Time Out – When death came knocking at my door

I woke up with a strange feeling. Something was off but I couldn’t tell right away what it was. I had work that night and didn’t have time for random out of left field complications. I looked at the clock and it had only been a couple hours. “Shit” I thought to myself, “I’ve gotten no sleep and tonight is going to be miserable.” I went downstairs because the initially seemingly normal discomfort started turning into pain. I chose to ignore it at first, but as a health care provider myself, I just couldn’t shake the feeling that this wasn’t just “normal stuff”. An hour went by and things rapidly started getting worse. I started wondering if I should go to the emergency room but… “ugh who wants to sit there for hours only to get no help?”. Last time they gave me an ibuprofen and sent me home. I was nearly paralyzed from a pinched nerve in my neck and an ibuprofen was the best they could do. Besides I had work. Another 20 minutes ticked by. I checked the ER wait time… it wasn’t too bad. I could probably get out before I had my shift… at the same hospital. Then things rapidly changed. I started panicking. I didn’t know where my husband was so I just decided to take myself… strong independent woman and all… always alone. Always only reliant on myself. Just as I was about to leave the house I happened upon my husband who was fast asleep in the guest bedroom under a pile of laundry that still needed to be folded. “Typical,” I thought to myself as I belted his name out causing him to spring out of bed. I told him we needed to leave now. Something was wrong and at the worst it would just be another useless trip to the ER.

But it wasn’t. That quick decision to go based on a hunch that something was wrong was what saved my life.

That morning had been like any other. I was in perfect health, as always. Came home from work, took a shower, ate something, and went to bed. Never would I have guessed that within just 2 hours my health would take such a plunge south. Such a plunge that the ER decided they didn’t even have time to take me to the OR to fix the problem at hand. No anesthesia, no time. 9 extravasated attempts at a peripheral line, and a baby dose of fentanyl later – the needful procedure was performed right there… on the spot. Raw. But it had saved my life which was, after all, worth it.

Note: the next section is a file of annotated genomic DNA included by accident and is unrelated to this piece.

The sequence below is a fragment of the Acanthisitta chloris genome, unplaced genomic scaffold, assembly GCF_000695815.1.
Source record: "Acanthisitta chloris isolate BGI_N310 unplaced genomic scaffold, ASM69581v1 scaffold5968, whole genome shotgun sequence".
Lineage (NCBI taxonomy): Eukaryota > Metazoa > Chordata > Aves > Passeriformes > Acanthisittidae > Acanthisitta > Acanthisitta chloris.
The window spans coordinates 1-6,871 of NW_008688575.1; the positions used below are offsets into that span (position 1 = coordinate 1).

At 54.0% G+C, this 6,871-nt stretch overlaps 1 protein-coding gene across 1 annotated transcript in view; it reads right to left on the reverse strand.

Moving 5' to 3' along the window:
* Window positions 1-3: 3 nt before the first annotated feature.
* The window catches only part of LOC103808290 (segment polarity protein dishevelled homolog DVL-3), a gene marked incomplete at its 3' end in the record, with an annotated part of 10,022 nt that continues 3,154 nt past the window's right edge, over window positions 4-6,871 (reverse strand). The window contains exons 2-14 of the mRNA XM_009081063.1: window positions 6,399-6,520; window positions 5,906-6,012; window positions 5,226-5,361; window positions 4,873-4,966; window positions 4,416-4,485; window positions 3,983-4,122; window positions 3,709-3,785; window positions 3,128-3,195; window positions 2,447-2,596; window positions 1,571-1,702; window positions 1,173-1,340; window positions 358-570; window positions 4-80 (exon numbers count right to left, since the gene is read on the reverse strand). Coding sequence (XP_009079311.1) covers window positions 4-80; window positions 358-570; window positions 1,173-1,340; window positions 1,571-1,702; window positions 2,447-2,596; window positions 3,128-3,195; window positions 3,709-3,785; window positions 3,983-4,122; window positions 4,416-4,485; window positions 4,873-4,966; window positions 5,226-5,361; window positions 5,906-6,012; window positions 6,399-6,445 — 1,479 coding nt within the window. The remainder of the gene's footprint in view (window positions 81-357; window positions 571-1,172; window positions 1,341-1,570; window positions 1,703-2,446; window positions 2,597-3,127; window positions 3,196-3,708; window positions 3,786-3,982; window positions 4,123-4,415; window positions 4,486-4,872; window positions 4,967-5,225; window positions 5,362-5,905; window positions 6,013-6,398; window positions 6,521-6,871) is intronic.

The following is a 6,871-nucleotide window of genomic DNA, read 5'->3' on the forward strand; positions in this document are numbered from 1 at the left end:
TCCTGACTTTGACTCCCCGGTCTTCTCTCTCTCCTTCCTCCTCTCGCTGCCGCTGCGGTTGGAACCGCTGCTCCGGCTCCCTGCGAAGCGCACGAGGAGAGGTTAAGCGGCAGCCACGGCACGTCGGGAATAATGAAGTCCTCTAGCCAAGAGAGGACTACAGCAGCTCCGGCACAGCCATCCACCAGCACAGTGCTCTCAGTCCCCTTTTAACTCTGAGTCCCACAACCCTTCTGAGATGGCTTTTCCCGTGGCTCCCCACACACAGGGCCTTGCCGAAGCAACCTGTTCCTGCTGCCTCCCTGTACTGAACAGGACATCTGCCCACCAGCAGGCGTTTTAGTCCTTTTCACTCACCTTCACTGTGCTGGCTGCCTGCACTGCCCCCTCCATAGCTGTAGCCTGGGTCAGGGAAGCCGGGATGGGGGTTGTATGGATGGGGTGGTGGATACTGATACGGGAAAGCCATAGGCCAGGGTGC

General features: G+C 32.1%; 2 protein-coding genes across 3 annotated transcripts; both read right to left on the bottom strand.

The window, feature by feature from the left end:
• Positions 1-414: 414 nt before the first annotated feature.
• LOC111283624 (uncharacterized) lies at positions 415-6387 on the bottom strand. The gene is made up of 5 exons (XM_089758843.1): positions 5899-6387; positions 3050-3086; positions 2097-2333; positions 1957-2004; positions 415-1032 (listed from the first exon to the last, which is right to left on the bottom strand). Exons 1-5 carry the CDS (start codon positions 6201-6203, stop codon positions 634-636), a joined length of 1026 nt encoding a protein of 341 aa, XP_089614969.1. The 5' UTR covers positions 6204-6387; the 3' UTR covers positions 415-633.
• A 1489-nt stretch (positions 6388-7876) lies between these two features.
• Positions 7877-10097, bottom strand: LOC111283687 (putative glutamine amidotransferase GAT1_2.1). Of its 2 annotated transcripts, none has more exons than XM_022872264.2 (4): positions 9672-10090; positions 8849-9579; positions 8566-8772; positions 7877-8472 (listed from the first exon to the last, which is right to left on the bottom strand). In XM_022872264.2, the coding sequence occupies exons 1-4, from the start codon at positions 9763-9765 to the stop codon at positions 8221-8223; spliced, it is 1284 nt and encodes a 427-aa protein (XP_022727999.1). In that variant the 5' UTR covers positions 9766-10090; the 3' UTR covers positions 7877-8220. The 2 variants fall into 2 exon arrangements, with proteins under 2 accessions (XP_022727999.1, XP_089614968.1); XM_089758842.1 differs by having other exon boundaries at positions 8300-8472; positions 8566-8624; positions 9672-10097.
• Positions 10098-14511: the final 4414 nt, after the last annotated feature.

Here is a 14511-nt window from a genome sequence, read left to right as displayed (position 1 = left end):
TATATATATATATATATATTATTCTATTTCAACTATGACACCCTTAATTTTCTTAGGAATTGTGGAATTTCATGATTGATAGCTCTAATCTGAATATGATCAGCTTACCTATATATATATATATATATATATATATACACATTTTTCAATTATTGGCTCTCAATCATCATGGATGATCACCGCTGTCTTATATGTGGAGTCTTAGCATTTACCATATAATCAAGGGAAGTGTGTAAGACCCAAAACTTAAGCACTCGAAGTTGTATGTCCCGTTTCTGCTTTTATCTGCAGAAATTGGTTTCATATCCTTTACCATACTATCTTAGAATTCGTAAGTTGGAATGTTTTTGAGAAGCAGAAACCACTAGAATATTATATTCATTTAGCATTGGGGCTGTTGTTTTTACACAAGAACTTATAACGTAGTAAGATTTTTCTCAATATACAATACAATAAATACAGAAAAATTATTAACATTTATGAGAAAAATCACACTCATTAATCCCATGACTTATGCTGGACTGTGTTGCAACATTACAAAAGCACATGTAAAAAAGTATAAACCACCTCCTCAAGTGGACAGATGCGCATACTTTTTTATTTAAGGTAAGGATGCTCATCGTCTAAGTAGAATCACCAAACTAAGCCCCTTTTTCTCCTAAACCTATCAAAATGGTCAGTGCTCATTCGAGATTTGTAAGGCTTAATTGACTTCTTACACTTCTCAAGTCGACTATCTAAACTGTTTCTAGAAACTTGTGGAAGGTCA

I’ll talk about what happened in a later blog post because it’s something every female should know about. Today isn’t that day. What I do want to talk about however is time. How valuable it is. How finite it is. How invincible we aren’t.

I’ve always had the personality that thinks a gazillion times before doing something that has to do with another person. Habits, manners, etiquette – these things are of utmost importance to me. Whether someone communicates or not. Whether someone is considerate of another person or not. These are the things that I value. I acknowledge that everyone values different things, some people may not value these as highly as I do. However, after the above incident especially, I started thinking more seriously about what my values were and what kind of people I wanted surrounding me.

Respecting me means one must respect my time, because my time is not infinite. I don’t have clones. I don’t have a time turner.

Respecting my time means I matter to you. My presence matters to you. My feelings matter to you. How your actions impact me matter to you.

That had I died that day it would have mattered to you.

No one’s time on this planet is infinite. We all have an expiration date. Multiple, perhaps but sometimes we’re able to bypass them. I realized that day however that it does matter to me if someone is considerate of my time or if they consider it to be something that can be wasted.

Like money spent on stocks is finite and valuable, choosing where to spend my valuable albeit finite time is an investment. When time and time again that investment fails to materialize it is heart breaking. It literally hurts. It’s time I was alive that was wasted on an investment that had no expectation of a return. What happens when there is no return on investment? We stop investing.

Being alive means using the finite time we have to do things we enjoy. We do things that are good for ourselves and others… and a part of that good is respecting another’s finite time on this planet. If things had ended that day I wouldn’t have had any more time to spend with my family. My friends. You. It doesn’t mean that mutual time spent is always going to materialize, but leaving someone hanging with no communication means that their investment in you didn’t pan out (which is okay if communicated)… but the problem is that they weren’t able to pull out of that investment in time and put it somewhere else with a higher guarantee of return.

So next time another person asks me why I make such a big deal out of my time – this is it. I’ll put it all in this space. Because it matters much more than you think.

Just ask a dead person.

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